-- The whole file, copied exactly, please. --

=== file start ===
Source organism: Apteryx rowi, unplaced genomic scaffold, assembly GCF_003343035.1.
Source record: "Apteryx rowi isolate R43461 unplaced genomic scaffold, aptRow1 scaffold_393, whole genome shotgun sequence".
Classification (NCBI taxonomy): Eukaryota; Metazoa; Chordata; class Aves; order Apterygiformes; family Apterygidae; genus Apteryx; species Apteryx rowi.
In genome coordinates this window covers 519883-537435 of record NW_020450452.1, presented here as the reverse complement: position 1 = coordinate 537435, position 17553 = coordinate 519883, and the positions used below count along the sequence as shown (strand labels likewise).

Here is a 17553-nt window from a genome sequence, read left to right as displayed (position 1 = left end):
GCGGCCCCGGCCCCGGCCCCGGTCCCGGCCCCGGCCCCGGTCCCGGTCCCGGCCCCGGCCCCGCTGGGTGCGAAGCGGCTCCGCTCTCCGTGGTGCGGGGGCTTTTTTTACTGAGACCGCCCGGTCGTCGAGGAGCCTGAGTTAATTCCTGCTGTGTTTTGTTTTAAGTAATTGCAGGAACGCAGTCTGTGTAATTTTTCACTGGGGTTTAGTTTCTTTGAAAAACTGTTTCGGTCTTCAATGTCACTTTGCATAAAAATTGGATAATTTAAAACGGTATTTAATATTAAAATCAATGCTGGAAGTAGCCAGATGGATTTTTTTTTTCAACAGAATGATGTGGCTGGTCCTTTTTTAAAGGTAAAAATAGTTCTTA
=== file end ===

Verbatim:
Source organism: Apteryx rowi, unplaced genomic scaffold, assembly GCF_003343035.1.
Source record: "Apteryx rowi isolate R43461 unplaced genomic scaffold, aptRow1 scaffold_393, whole genome shotgun sequence".
Classification (NCBI taxonomy): Eukaryota; Metazoa; Chordata; class Aves; order Apterygiformes; family Apterygidae; genus Apteryx; species Apteryx rowi.
In genome coordinates this window covers 519883-537435 of record NW_020450452.1, presented here as the reverse complement: position 1 = coordinate 537435, position 17553 = coordinate 519883, and the positions used below count along the sequence as shown (strand labels likewise).

Here is a 17553-nt window from a genome sequence, read left to right as displayed (position 1 = left end):
GCGGCCCCGGCCCCGGCCCCGGTCCCGGCCCCGGCCCCGGTCCCGGTCCCGGCCCCGGCCCCGCTGGGTGCGAAGCGGCTCCGCTCTCCGTGGTGCGGGGGCTTTTTTTACTGAGACCGCCCGGTCGTCGAGGAGCCTGAGTTAATTCCTGCTGTGTTTTGTTTTAAGTAATTGCAGGAACGCAGTCTGTGTAATTTTTCACTGGGGTTTAGTTTCTTTGAAAAACTGTTTCGGTCTTCAATGTCACTTTGCATAAAAATTGGATAATTTAAAACGGTATTTAATATTAAAATCAATGCTGGAAGTAGCCAGATGGATTTTTTTTTTCAACAGAATGATGTGGCTGGTCCTTTTTTAAAGGTAAAAATAGTTCTTA